Arco share insights into what businesses need to know to protect their employees’ respiratory healthAN estimated 19,000 new cases of breathing or lung problems were caused or made worse by work annually over the last three years, according to self-reports from the Labour Force Survey. This statistic is entirely preventable if risks are appropriately controlled, say safety specialists Arco, and Love Your Lungs Week (21–27 June) is an ideal opportunity to raise the profile of respiratory health as a serious workplace safety issue.
Businesses and organizations must know how to protect staff and provide adequate respiratory protection. Employers have a legal duty to put in place suitable arrangements to manage workplace health and safety, including compliance with the Control of Substances Hazardous to Health Regulations 2002 (COSHH). A considered approach can prevent future deaths and ensure regulatory compliance.
A hazardous substance of particular prominence is respirable crystalline silica (RCS) or silica dust. This is a common by-product of many manufacturing tasks, such as brick and tile manufacture, ceramics, stone working, kitchen worktop manufacture and foundry work, which can all produce airborne silica particles that are invisible to the naked eye.
Inhalation of RCS can cause the development of the following lung diseases:
Silicosis – makes breathing more difficult and increases the risk of lung infections. Silicosis usually follows exposure over many years, but extremely high exposures can lead to rapid ill health
Chronic obstructive pulmonary disease (COPD) – a group of lung diseases, including bronchitis and emphysema, resulting in severe breathlessness, prolonged coughing, and chronic disability. It can be very disabling and is a leading cause of death
Lung cancer – can be caused by heavy and prolonged exposure to RCS dust. When someone already has silicosis, there is an increased risk of lung cancer.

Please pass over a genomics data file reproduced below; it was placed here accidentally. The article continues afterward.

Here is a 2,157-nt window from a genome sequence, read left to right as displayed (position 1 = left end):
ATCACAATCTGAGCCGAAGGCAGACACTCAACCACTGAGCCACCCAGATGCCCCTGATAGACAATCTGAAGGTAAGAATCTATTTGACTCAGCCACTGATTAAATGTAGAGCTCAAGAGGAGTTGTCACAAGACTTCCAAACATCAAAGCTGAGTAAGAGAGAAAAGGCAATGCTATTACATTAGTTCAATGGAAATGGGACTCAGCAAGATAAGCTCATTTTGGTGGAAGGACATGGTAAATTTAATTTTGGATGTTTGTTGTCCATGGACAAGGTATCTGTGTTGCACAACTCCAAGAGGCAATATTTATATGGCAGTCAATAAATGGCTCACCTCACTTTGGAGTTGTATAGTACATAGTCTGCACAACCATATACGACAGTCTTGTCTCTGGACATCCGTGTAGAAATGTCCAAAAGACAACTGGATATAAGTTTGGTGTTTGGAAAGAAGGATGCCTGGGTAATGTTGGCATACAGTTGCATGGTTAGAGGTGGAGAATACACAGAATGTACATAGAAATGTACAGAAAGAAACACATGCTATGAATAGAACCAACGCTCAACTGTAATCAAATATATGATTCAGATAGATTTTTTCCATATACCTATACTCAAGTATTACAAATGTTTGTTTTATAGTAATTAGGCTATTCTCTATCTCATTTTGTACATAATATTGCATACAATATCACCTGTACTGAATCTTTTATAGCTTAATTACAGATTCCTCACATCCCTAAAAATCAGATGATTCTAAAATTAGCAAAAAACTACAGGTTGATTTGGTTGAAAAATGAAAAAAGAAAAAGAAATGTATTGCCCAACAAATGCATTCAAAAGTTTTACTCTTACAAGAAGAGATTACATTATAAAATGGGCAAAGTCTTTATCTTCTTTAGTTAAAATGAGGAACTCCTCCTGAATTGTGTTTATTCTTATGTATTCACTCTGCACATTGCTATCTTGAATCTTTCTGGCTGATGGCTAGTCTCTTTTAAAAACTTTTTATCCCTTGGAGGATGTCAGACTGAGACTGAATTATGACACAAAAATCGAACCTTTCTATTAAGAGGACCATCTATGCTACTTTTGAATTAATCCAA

Following a complete risk assessment and recognizing any potential hazards, preventative and protective measures should be implemented. This is highly conditional to the specific work scenario; however, all situations should first consider the possibility of substitution of hazardous materials. The removal of risk is the easiest path to safety. In cases where this is not possible:
Utilize engineering controls to remove or reduce employee exposure. These might be less powerful tools, water systems or an ‘on-tool’ dust-extraction solution
Provide PPE in the form of respiratory protective equipment (RPE). An effective respiratory management programme will ensure correct RPE selection, face-fit testing (for tight fitting RPE), relevant training and regular equipment inspections and maintenance. When selecting types of personal protective equipment, the correct selection of RPE is critical. Experts should be consulted if there is any uncertainty
Carry out regular employee health monitoring to ensure that all control measures are working. Monitoring employees’ health can identify early signs of exposure and can inform updates on current control measures.
Following submissions to both consultations by the All-Party Parliamentary Group (APPG) for Respiratory Health, relating to the hazards of silica dust, Arco accepted an invitation to join a panel of industry experts to advise the Government on how to tackle the risks associated with silica dust. Arco’s recommendations were included in the APPG’s updated report, ‘Improving Silicosis Outcomes in the UK’, which was released earlier this year.